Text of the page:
Every night we went down into the shelter to sleep, because the major and his batman, Misha, slept in our room. Once, Misha caught hold of Éva there with a pretty clear intention; the major had lain down to sleep. Éva’s parents woke up the other major living in our house, whom we thought was terribly old, he was around 45, and dragged him downstairs. He thundered at Misha, don’t be stupid, and he let Éva go.

On another occasion when we were alone—because the majors had left for Berlin, they said—an officer came in with two soldiers and asked for plates and cutlery. They took cold boiled beef out of their packs. They looked up and saw that on the other side of the table, Éva was glaring at them. They laughed out loud and moved over to us. We explained that we should at least share the food, but they waved and said no, they’d be getting some more. They waited until we ate it, and left happily.

The Soviet army displayed an interesting duality. On the one hand, they moved with huge military equipment, processing along the roads with masses of tanks and cannons lasting from Szent István Park to Margit Island, the air-defense guns lined up densely side by side along the “Manci” pontoon bridge (during the war, the Hungarian Royal Armed Forces had one anti-aircraft cannon at the Pest side of each bridge). Packs of small aircraft in the air. There was a machine-gun pit on the turret of the house opposite ours, even when the Russians had already occupied the street. Two Rata fighters flew overhead (we watched them from the front gate), but the machine-gun pit, turret, and half of the house were nowhere to be seen.

On the other side, when we went along Váci Road outwards away from the city to our apartment, a multitude of peasant carts processed continually along the whole stretch, slowly ambling, and the line was so dense that you couldn’t get through them to the other side. They were obviously transporting reinforcements, who knows where from. They were typical Russian carts, with two rods held together in an inverted-U shape, and between them a horse, while on the box dozed old peasants with walrus moustaches. This is how Kutuzov’s troops must have marched towards Borodino. However, each cart-driver had a loaded pistol hanging from his neck.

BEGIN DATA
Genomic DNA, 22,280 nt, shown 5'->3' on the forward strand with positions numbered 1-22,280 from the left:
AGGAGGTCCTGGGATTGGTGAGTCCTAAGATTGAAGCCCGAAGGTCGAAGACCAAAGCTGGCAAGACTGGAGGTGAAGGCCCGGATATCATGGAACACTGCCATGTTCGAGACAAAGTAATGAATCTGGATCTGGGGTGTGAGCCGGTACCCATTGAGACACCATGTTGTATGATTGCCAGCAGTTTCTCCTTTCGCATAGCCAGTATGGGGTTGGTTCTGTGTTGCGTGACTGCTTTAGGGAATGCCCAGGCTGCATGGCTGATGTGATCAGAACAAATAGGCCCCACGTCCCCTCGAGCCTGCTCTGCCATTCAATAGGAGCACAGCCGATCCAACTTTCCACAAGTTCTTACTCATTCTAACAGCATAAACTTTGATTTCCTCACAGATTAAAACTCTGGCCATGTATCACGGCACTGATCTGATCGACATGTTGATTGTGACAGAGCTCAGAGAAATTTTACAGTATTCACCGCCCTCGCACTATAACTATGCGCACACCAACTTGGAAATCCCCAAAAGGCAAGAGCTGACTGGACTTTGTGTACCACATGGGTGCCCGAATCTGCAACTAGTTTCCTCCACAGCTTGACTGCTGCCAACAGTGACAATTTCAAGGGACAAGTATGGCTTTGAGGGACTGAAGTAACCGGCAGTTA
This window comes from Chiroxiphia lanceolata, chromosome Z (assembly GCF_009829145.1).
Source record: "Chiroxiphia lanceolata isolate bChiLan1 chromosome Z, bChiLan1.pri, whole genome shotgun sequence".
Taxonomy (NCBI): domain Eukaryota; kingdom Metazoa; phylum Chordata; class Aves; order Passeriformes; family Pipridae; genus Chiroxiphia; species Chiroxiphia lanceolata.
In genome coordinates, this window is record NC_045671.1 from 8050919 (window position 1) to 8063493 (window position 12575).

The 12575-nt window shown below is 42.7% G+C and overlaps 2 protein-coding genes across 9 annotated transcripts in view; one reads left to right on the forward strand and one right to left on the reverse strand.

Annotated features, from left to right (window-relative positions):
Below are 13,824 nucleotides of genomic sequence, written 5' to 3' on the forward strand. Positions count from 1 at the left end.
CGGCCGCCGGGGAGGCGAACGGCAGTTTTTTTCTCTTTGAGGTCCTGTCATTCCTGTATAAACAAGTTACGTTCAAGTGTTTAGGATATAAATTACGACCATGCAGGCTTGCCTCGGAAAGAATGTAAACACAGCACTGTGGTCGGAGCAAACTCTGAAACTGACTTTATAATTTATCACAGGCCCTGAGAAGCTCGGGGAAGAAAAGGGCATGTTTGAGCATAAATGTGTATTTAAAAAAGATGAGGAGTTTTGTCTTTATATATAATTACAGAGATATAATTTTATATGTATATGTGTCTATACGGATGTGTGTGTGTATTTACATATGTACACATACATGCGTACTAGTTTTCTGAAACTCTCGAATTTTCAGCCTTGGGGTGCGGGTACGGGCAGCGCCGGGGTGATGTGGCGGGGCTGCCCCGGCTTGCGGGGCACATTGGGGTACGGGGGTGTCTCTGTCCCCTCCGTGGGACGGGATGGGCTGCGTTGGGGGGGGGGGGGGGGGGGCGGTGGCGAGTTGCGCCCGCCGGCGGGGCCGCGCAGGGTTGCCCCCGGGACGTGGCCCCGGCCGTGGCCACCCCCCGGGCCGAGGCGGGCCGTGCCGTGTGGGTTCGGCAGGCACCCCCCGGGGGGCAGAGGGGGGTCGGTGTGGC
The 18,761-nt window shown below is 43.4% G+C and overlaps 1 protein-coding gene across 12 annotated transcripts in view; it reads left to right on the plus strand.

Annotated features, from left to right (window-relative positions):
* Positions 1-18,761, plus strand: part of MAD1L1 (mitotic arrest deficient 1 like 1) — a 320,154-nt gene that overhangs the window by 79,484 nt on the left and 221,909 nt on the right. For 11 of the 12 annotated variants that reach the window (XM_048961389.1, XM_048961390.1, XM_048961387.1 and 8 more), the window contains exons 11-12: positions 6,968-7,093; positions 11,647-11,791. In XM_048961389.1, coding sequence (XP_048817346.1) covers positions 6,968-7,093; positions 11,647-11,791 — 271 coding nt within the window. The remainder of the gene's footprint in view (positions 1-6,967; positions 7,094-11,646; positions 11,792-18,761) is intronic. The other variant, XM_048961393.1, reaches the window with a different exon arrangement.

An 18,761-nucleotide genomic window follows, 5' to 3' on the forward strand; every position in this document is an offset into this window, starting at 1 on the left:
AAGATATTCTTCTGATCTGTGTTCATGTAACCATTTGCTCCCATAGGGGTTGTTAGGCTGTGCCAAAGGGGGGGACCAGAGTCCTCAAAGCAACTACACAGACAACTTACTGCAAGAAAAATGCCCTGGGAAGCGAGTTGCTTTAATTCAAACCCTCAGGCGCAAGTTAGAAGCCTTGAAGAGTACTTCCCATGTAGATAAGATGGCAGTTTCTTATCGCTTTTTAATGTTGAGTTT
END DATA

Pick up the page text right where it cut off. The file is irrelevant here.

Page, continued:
On Vaci Road on the way into the city center galloped soldiers in Cossack dress and fur caps on horseback, probably messengers.

The front soldiers before us gathered up the prisoners of war. The Germans were driven onto the trucks by kicks in the backside. They took the Hungarians’ rifles away—staring in wonder at the ancient Mannlicher guns from the First World War that could hold six cartridges at once, which had to be individually cocked and fired, and there thus very slow and inefficient in comparison to the Russian machine guns that could fire 81 bullets in one go with a quick pull of the trigger—and broke the rifles over their knees, before waving at the soldiers to get lost. Those who collected civilians as PoWs were camp gendarmes in green caps.

After the liberation of the city, and after much difficulty, we got our original Honvéd Street apartment back. In December a decree had been issued, according to which the Aryan partners of Jews also had to go to the ghetto. The wife of our exchange partner had gone downstairs to get a newspaper for the details, and by the time she returned, her husband had committed suicide; but in the newspaper, it said that the decree had been repealed. After the siege, the wife didn’t want to leave our Honvéd Street apartment or go back to her original place on Szalay Street, which was much shoddier, and although the Honvéd Street house had taken a few hits, its owner, the Electricity Works, soon restored it. We only recovered it after a long struggle.

Professor Dr Illés Dési.

XIV. Erzsébet királyné Road 83 - Éva Sugár

It was upsetting to see the photo of a simple family house. Erzsébet királyné Road 83 belonged to my grandparents: Zsigmond Rattin, a goods deliverer, and his wife Julianna Fried, retail owner. The Mandel family lived in the house too, and they were relatives of my Grandmother’s older sister. The men, my Grandfather Zsigmond Rattin (who held the Small Silver Medal of Valor), my father Miklós Schaffer, and my uncle György Mandel were all “naturally” on forced labor service. My mother Sára Rattin went into hiding with the help of good people, the Török family who were spice dealers and also lived on Erzsébet királyné Road. One of our dear friends, Mrs. János Scheirich (Erzsók) secretly brought food to the yellow-star house to her friend, my Grandmother. The women were transported from the house to Bergen Belsen and had to walk to the border. Only my Grandmother returned home… The house and their belongings were guarded and returned to the family by a kind-hearted and honourable employee, Rézi Freulein, who was of Austrian origin. She remained with us until her death, and we loved her as a family member. May their memories be blessed!